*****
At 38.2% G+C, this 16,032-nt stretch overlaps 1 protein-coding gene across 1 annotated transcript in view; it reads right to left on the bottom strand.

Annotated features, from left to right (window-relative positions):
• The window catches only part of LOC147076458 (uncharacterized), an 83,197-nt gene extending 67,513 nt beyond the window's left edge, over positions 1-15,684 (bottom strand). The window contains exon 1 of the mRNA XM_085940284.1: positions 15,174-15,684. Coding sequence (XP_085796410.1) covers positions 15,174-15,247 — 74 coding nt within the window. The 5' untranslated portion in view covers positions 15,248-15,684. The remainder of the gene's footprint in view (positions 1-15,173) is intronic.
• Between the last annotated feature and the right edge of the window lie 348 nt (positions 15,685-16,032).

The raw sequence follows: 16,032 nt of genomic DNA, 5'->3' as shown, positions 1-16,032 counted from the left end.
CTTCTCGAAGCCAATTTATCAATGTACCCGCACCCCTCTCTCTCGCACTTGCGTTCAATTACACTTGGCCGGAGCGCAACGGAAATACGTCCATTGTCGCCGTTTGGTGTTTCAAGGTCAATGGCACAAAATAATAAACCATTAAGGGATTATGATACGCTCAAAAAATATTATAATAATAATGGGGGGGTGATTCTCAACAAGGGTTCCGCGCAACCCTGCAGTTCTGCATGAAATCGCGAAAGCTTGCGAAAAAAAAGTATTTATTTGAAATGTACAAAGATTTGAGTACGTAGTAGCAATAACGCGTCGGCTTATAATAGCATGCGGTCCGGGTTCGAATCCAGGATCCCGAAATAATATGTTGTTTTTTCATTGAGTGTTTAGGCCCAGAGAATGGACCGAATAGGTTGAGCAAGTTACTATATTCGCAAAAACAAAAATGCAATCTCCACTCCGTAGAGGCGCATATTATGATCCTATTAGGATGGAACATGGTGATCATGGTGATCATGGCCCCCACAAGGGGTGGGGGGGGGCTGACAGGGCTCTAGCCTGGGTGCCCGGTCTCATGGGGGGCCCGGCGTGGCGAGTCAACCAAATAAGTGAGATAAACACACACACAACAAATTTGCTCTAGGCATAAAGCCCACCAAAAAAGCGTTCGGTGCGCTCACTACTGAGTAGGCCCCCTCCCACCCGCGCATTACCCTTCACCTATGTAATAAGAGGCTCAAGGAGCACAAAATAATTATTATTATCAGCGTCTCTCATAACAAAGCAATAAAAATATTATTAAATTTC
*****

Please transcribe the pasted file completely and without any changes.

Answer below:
At 38.2% G+C, this 16,032-nt stretch overlaps 1 protein-coding gene across 1 annotated transcript in view; it reads right to left on the bottom strand.

Annotated features, from left to right (window-relative positions):
• The window catches only part of LOC147076458 (uncharacterized), an 83,197-nt gene extending 67,513 nt beyond the window's left edge, over positions 1-15,684 (bottom strand). The window contains exon 1 of the mRNA XM_085940284.1: positions 15,174-15,684. Coding sequence (XP_085796410.1) covers positions 15,174-15,247 — 74 coding nt within the window. The 5' untranslated portion in view covers positions 15,248-15,684. The remainder of the gene's footprint in view (positions 1-15,173) is intronic.
• Between the last annotated feature and the right edge of the window lie 348 nt (positions 15,685-16,032).

The raw sequence follows: 16,032 nt of genomic DNA, 5'->3' as shown, positions 1-16,032 counted from the left end.
CTTCTCGAAGCCAATTTATCAATGTACCCGCACCCCTCTCTCTCGCACTTGCGTTCAATTACACTTGGCCGGAGCGCAACGGAAATACGTCCATTGTCGCCGTTTGGTGTTTCAAGGTCAATGGCACAAAATAATAAACCATTAAGGGATTATGATACGCTCAAAAAATATTATAATAATAATGGGGGGGTGATTCTCAACAAGGGTTCCGCGCAACCCTGCAGTTCTGCATGAAATCGCGAAAGCTTGCGAAAAAAAAGTATTTATTTGAAATGTACAAAGATTTGAGTACGTAGTAGCAATAACGCGTCGGCTTATAATAGCATGCGGTCCGGGTTCGAATCCAGGATCCCGAAATAATATGTTGTTTTTTCATTGAGTGTTTAGGCCCAGAGAATGGACCGAATAGGTTGAGCAAGTTACTATATTCGCAAAAACAAAAATGCAATCTCCACTCCGTAGAGGCGCATATTATGATCCTATTAGGATGGAACATGGTGATCATGGTGATCATGGCCCCCACAAGGGGTGGGGGGGGGCTGACAGGGCTCTAGCCTGGGTGCCCGGTCTCATGGGGGGCCCGGCGTGGCGAGTCAACCAAATAAGTGAGATAAACACACACACAACAAATTTGCTCTAGGCATAAAGCCCACCAAAAAAGCGTTCGGTGCGCTCACTACTGAGTAGGCCCCCTCCCACCCGCGCATTACCCTTCACCTATGTAATAAGAGGCTCAAGGAGCACAAAATAATTATTATTATCAGCGTCTCTCATAACAAAGCAATAAAAATATTATTAAATTTC